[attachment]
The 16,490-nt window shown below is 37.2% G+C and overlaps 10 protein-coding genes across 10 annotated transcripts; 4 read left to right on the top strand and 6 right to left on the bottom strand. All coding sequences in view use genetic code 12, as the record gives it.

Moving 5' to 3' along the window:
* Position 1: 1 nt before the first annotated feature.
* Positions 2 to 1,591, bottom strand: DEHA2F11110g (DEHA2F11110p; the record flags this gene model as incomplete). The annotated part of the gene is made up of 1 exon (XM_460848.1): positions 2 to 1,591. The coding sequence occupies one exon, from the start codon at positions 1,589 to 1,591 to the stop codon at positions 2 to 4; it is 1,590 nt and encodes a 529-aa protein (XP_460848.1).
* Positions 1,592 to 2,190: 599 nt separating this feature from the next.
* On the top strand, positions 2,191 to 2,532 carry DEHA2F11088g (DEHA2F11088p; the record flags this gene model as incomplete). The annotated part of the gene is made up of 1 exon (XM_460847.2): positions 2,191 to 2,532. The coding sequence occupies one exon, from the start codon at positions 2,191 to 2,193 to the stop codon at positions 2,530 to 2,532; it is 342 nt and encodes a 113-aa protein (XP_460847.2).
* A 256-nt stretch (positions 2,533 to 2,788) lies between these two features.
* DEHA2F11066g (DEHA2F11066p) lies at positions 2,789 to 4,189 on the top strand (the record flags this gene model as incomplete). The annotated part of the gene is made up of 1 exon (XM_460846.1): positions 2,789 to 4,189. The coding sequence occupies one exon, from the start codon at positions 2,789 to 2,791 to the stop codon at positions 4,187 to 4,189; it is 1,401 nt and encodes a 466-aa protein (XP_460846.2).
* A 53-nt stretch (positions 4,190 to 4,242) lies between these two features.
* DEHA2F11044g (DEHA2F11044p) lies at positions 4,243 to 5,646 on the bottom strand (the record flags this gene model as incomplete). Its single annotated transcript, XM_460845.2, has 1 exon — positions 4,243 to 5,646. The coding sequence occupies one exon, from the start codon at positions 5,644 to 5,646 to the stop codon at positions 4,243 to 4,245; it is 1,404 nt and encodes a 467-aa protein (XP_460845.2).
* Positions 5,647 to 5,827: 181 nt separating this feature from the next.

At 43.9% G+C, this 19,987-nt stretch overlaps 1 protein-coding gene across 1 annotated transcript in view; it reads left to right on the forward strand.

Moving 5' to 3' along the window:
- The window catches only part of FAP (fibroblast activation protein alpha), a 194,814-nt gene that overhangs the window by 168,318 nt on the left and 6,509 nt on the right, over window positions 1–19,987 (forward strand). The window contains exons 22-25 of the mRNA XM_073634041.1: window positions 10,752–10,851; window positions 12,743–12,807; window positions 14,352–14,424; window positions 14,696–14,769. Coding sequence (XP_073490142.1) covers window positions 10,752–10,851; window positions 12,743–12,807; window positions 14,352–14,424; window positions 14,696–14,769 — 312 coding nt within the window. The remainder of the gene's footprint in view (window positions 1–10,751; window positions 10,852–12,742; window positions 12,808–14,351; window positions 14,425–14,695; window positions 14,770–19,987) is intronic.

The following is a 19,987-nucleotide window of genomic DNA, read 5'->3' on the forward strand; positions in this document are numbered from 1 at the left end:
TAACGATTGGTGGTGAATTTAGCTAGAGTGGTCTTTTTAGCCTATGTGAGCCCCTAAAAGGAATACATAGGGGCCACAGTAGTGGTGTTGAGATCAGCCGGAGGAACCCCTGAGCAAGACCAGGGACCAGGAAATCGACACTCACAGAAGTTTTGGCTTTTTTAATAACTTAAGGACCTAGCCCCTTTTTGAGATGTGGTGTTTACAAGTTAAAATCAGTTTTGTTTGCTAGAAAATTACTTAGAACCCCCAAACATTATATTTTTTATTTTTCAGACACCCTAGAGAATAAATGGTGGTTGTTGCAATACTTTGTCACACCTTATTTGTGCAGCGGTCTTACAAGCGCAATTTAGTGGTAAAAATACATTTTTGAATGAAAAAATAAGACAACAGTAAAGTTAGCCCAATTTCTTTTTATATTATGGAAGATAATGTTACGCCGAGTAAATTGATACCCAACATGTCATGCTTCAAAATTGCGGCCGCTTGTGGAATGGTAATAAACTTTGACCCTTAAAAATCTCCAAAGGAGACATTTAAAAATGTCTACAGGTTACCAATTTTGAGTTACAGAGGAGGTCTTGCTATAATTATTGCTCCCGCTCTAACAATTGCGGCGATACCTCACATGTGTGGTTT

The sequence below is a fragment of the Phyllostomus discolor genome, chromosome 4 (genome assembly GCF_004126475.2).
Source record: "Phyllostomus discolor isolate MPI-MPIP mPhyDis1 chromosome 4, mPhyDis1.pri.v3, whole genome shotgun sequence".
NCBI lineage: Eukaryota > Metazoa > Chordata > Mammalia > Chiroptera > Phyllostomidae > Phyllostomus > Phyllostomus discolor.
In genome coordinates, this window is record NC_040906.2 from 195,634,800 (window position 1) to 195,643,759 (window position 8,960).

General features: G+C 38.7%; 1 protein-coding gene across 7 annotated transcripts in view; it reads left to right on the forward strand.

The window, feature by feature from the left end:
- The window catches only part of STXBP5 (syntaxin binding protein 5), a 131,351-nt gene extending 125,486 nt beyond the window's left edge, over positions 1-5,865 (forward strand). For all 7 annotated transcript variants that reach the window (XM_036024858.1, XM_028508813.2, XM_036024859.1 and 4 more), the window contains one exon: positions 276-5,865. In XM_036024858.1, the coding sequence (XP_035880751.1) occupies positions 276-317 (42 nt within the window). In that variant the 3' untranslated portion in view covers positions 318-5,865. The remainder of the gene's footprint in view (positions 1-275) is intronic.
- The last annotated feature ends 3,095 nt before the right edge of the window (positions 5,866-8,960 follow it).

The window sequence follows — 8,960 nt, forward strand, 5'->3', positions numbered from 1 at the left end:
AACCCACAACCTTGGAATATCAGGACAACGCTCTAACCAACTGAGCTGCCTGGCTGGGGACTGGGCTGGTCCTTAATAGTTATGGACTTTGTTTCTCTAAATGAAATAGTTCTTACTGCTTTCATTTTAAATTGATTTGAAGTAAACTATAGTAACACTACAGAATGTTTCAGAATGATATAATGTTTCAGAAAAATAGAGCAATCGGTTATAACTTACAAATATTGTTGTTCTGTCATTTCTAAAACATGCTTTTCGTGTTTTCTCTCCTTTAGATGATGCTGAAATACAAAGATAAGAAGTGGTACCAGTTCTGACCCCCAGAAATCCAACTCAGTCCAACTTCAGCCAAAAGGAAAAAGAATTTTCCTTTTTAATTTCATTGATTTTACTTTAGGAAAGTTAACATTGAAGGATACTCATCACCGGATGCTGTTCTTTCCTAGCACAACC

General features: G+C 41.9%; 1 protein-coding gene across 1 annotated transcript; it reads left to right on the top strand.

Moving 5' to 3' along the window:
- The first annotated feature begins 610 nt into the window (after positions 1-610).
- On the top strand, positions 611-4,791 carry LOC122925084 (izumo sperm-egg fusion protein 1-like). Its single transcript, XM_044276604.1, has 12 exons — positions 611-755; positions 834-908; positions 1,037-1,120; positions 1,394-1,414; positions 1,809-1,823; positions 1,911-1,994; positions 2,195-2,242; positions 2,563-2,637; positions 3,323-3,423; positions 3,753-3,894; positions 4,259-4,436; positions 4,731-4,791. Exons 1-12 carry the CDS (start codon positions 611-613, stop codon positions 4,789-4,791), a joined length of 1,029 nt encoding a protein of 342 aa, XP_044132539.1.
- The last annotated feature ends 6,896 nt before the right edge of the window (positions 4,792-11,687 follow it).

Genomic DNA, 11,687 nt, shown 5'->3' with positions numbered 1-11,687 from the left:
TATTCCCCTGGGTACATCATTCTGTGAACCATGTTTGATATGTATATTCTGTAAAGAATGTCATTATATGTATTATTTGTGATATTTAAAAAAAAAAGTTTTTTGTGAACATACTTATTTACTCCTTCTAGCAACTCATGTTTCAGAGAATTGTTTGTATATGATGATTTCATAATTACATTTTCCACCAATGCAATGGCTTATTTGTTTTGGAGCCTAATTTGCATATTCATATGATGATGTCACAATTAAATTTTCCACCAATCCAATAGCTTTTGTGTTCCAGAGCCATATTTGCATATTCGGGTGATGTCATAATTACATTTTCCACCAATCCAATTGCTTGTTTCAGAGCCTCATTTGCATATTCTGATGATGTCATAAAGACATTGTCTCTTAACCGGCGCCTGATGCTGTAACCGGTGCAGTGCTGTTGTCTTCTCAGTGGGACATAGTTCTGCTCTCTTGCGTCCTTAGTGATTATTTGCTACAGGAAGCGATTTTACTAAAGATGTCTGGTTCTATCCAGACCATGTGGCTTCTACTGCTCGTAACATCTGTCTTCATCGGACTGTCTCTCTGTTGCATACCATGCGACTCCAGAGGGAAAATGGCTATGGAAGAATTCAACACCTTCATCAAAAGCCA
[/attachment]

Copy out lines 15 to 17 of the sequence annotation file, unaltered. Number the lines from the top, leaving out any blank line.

The following is a 19,987-nucleotide window of genomic DNA, read 5'->3' on the forward strand; positions in this document are numbered from 1 at the left end:
TAACGATTGGTGGTGAATTTAGCTAGAGTGGTCTTTTTAGCCTATGTGAGCCCCTAAAAGGAATACATAGGGGCCACAGTAGTGGTGTTGAGATCAGCCGGAGGAACCCCTGAGCAAGACCAGGGACCAGGAAATCGACACTCACAGAAGTTTTGGCTTTTTTAATAACTTAAGGACCTAGCCCCTTTTTGAGATGTGGTGTTTACAAGTTAAAATCAGTTTTGTTTGCTAGAAAATTACTTAGAACCCCCAAACATTATATTTTTTATTTTTCAGACACCCTAGAGAATAAATGGTGGTTGTTGCAATACTTTGTCACACCTTATTTGTGCAGCGGTCTTACAAGCGCAATTTAGTGGTAAAAATACATTTTTGAATGAAAAAATAAGACAACAGTAAAGTTAGCCCAATTTCTTTTTATATTATGGAAGATAATGTTACGCCGAGTAAATTGATACCCAACATGTCATGCTTCAAAATTGCGGCCGCTTGTGGAATGGTAATAAACTTTGACCCTTAAAAATCTCCAAAGGAGACATTTAAAAATGTCTACAGGTTACCAATTTTGAGTTACAGAGGAGGTCTTGCTATAATTATTGCTCCCGCTCTAACAATTGCGGCGATACCTCACATGTGTGGTTT

The sequence below is a fragment of the Phyllostomus discolor genome, chromosome 4 (genome assembly GCF_004126475.2).